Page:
I interviewed Alex Grodd, founder and CEO of BetterLesson, via e-mail and then in a follow-up by phone. I think my objections to BetterLesson’s current trajectory are fairly transparent through these questions, though I’ll make them explicit in my forthcoming site review. Objections aside, this was an extremely fascinating discussion with someone who has invested far more into the issue of teachers sharing with teachers (online) than anyone else I have met or read.
Dan Meyer: Think back to an effective lesson you taught as a classroom teacher, one which you would now upload to BetterLesson. What made it effective and what steps has BetterLesson taken to make that effectiveness obvious from its search listings, from the lesson pages themselves?
Alex Grodd: Most recently, I taught 6th grade English at Roxbury Preparatory Charter School. Let me start by describing an effective 6th grade English lesson:
It would likely start with a silent grammar-based ‘do-now’ activity that was full of inside jokes about the students. It would then transition into interactive direct instruction, delivered via a Smart Board, that incorporated samples of previous student work, reality television clips, and PG-13 hip hop. This would be followed by a bizarre writing prompt and an even more bizarre model essay and then small group brainstorming and pre-writing sessions. The last 20 minutes would be consumed by the beautiful buzz of engaged writing and collaboration while I tutored students at the front of the room.
It’s difficult to say what makes a lesson like this “effective” — it could certainly be classified as student-centered, highly engaging, culturally relevant, and academically rigorous. It used diverse media and technology; it differentiated instruction, and appealed to different learning modalities. It also reflected my unique relationships with my students and my own personal character quirks.
One of the most important and difficult things we will do at BetterLesson will be to measure, identify, and promote “effective” content and effective teachers. In order to do this, we are currently iterating (and will likely continue to iterate in perpetuity) around the following questions:
What rubric should we use to rate “effective” content? Do we use some of the categories mentioned above (engagement, student-centricity, etc.)? How do we make these categories measurable? Should effectiveness be tied to student achievement data? What data should we use?
Given the diverse nature of the educators on our site, these aren’t easy questions around which to achieve consensus. But we are in the process of working with teachers across the country to begin to achieve some general consensus about what makes content “effective”. We have just begun promoting “Recommended Units” which are identified by an instructional advisory board as having strong pedagogical merit. And we promote popular content throughout the site using “Most Viewed” and “Most Downloaded” metrics to crowd-source “effectiveness.” Throughout our alpha process we experimented with different user-generated ratings systems (Thumbs up/down, 5 star systems, etc.) but haven’t yet found the right one for educators. As with everything in a beta process, we are aggressively seeking user feedback and this feedback will drive our decision-making process.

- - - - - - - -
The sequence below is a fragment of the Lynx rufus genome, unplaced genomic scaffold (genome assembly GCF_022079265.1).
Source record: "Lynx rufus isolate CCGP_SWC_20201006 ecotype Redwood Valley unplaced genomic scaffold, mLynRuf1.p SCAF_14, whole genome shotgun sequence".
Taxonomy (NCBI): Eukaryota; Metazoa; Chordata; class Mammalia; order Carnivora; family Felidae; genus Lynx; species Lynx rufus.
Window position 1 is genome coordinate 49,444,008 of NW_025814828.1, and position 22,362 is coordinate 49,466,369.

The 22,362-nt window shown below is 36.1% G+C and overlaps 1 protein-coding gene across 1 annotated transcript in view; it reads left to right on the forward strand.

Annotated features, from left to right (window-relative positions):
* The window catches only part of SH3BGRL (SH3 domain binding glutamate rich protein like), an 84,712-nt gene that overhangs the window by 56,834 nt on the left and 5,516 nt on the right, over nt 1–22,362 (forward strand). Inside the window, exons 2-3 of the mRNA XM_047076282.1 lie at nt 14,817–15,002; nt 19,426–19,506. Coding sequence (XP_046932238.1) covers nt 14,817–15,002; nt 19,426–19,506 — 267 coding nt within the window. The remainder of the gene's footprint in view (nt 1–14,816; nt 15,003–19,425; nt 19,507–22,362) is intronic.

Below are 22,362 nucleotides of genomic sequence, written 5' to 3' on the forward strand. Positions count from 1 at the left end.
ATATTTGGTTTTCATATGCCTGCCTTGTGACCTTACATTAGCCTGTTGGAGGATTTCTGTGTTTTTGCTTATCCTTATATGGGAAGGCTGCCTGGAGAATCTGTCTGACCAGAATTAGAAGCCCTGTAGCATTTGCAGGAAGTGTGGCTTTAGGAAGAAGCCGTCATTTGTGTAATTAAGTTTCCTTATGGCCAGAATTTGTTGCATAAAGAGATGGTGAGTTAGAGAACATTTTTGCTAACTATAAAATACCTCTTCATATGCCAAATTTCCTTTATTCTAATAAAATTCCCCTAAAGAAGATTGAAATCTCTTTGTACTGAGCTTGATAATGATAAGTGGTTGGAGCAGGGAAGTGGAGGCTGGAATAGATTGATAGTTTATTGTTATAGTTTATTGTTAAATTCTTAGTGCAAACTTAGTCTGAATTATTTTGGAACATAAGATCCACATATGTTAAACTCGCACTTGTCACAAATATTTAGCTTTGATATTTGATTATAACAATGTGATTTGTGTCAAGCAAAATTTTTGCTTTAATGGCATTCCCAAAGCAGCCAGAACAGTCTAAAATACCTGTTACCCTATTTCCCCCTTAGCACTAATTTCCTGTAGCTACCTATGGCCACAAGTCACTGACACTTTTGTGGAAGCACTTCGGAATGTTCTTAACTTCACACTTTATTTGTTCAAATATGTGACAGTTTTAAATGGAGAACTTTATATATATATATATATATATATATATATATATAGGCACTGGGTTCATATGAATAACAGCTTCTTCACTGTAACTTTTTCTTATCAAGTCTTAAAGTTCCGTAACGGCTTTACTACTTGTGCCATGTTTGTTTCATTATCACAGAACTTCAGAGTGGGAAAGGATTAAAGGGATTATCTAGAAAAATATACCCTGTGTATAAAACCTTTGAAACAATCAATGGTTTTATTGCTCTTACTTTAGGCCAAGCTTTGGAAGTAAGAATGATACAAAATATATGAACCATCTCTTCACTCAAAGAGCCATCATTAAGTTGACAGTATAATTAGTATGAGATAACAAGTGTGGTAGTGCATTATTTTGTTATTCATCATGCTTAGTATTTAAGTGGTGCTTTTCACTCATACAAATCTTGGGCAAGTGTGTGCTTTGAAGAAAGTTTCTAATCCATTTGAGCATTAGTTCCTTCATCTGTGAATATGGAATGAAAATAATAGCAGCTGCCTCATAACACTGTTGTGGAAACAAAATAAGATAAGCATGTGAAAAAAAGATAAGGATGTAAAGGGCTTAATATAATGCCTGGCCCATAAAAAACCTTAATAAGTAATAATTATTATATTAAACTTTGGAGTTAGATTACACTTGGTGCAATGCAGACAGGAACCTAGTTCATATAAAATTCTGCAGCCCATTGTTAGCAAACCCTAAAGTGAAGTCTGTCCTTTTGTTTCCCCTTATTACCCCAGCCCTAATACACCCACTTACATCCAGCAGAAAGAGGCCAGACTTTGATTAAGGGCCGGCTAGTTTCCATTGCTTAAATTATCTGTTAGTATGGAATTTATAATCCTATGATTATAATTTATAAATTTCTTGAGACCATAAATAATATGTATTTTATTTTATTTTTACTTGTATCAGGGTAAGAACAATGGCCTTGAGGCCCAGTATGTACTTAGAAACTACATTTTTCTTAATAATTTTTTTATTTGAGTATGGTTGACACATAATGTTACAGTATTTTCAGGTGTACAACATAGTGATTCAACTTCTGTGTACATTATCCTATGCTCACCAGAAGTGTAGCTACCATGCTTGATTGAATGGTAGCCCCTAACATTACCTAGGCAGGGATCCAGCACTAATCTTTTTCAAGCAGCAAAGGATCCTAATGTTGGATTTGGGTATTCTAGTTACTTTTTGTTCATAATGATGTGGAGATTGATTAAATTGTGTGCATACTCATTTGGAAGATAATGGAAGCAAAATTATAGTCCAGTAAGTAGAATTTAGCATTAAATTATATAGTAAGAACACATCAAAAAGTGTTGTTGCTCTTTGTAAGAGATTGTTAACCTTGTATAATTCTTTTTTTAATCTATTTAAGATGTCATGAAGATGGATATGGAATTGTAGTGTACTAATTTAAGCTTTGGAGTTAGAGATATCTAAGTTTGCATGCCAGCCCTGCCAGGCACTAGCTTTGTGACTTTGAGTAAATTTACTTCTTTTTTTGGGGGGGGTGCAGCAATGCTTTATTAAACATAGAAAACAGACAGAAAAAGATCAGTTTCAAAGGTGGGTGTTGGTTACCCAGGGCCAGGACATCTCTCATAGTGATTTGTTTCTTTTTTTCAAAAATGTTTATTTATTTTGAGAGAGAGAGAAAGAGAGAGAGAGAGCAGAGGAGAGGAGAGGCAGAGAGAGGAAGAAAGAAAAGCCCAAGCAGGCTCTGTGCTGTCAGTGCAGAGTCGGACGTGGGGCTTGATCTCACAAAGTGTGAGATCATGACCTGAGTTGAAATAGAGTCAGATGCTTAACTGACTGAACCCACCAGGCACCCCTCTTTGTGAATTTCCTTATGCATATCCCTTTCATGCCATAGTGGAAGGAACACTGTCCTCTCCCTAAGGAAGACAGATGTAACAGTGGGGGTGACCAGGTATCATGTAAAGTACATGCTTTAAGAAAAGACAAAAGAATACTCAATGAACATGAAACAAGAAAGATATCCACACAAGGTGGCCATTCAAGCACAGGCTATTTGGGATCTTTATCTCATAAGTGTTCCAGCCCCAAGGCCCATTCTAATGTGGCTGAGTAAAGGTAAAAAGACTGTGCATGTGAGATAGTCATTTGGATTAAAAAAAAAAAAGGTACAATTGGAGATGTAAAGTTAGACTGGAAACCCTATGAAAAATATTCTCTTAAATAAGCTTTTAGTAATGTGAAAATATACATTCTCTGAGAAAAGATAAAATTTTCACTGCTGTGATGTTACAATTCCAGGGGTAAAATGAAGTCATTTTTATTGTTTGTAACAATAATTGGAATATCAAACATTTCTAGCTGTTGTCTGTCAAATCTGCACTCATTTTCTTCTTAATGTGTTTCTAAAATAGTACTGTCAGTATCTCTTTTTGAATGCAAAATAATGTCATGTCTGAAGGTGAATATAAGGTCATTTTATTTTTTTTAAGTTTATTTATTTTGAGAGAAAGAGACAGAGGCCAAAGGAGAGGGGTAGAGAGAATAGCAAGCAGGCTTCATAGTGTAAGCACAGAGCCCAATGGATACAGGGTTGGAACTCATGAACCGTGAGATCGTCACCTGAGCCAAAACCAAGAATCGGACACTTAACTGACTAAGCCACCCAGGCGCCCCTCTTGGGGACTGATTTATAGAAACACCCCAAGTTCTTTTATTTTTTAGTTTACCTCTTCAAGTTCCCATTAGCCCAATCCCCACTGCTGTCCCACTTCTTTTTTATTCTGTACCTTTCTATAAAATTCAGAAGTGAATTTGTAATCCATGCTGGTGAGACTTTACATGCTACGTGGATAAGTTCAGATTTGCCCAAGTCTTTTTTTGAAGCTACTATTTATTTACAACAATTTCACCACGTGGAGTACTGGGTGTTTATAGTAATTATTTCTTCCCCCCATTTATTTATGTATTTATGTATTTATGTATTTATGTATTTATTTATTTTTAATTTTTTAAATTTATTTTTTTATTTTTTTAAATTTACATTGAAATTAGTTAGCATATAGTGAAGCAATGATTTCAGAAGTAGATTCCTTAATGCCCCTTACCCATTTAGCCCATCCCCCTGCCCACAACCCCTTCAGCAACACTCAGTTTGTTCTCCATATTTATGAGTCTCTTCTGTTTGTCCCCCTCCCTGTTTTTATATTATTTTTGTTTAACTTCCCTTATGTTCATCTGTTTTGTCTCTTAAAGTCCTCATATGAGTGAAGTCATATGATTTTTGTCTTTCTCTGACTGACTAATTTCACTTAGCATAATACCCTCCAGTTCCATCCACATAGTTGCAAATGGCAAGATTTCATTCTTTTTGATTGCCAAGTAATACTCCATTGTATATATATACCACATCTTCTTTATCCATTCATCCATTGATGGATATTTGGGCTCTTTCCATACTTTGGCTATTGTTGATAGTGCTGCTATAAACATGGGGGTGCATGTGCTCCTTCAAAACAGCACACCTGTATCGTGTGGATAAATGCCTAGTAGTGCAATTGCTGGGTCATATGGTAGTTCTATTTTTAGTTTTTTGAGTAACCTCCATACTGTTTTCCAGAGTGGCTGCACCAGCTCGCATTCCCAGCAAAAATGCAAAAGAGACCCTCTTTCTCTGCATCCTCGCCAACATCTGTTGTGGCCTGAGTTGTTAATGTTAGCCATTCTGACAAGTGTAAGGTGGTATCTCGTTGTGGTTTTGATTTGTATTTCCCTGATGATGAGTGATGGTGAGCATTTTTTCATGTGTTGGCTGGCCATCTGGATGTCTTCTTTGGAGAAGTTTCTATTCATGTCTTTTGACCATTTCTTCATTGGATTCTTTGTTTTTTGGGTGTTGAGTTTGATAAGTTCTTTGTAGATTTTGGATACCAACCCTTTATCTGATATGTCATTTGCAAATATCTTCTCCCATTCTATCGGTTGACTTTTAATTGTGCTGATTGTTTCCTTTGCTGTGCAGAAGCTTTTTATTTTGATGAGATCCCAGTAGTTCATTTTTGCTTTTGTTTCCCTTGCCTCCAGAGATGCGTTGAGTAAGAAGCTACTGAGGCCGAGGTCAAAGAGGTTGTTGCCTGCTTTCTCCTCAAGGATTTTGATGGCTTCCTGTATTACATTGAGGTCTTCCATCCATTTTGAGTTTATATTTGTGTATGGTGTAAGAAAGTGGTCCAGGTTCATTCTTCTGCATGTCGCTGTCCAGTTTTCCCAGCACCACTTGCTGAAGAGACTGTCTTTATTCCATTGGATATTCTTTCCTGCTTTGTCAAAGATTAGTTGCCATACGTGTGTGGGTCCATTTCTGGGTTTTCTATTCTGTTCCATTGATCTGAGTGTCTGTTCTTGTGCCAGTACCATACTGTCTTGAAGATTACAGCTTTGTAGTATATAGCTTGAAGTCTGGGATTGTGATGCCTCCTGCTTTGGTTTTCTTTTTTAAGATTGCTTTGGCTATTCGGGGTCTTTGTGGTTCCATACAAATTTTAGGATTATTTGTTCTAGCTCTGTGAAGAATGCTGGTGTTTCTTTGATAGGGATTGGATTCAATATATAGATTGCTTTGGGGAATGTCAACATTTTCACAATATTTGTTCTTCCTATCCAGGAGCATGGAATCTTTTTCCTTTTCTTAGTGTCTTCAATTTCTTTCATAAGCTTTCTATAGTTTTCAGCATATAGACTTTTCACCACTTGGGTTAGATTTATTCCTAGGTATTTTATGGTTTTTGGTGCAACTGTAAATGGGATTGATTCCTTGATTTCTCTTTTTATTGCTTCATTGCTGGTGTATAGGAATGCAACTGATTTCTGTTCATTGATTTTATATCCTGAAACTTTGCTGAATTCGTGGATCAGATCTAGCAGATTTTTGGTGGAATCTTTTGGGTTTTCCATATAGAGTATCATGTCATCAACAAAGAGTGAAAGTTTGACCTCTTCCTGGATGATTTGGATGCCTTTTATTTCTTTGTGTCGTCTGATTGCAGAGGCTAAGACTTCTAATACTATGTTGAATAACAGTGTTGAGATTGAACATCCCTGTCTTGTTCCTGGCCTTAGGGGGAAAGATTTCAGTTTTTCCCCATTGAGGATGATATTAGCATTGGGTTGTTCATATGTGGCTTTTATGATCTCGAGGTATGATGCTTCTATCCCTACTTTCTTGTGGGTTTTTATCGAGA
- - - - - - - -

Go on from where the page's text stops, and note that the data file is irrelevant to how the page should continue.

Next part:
DM: As a classroom teacher, did you enjoy the lesson planning process? If so, how have you designed the lesson planning process within BetterLesson to reflect that fun?
AG: I enjoyed the creative/artistic elements infused in the process — in particular, I enjoyed designing writing prompts and creating strange/entertaining model essays for my students — but overall, I felt the time and energy that I was spending on the process each night was making it increasingly difficult to effectively execute all of my other teaching responsibilities. For me, the greatest joy was not in the planning but in the execution of a highly effective lesson. These joys were unique and I currently miss them.
When designing the way lessons are created and organized on BetterLesson, our first goal was to create a platform where teachers could share their full curriculum the way that they actually teach it (as opposed to the decontextualized files and ‘lesson plans’ that you find on most sites). Our second goal was to create a core organizational framework (Course > Units > Lessons > Files and Materials) that was relatively universal across different pedagogical perspectives. We wanted to create a platform where teachers could use our mostly neutral canvass to exchange diverse pedagogical points of view. Again, we’re just getting started and this approach will continue to be driven by user feedback.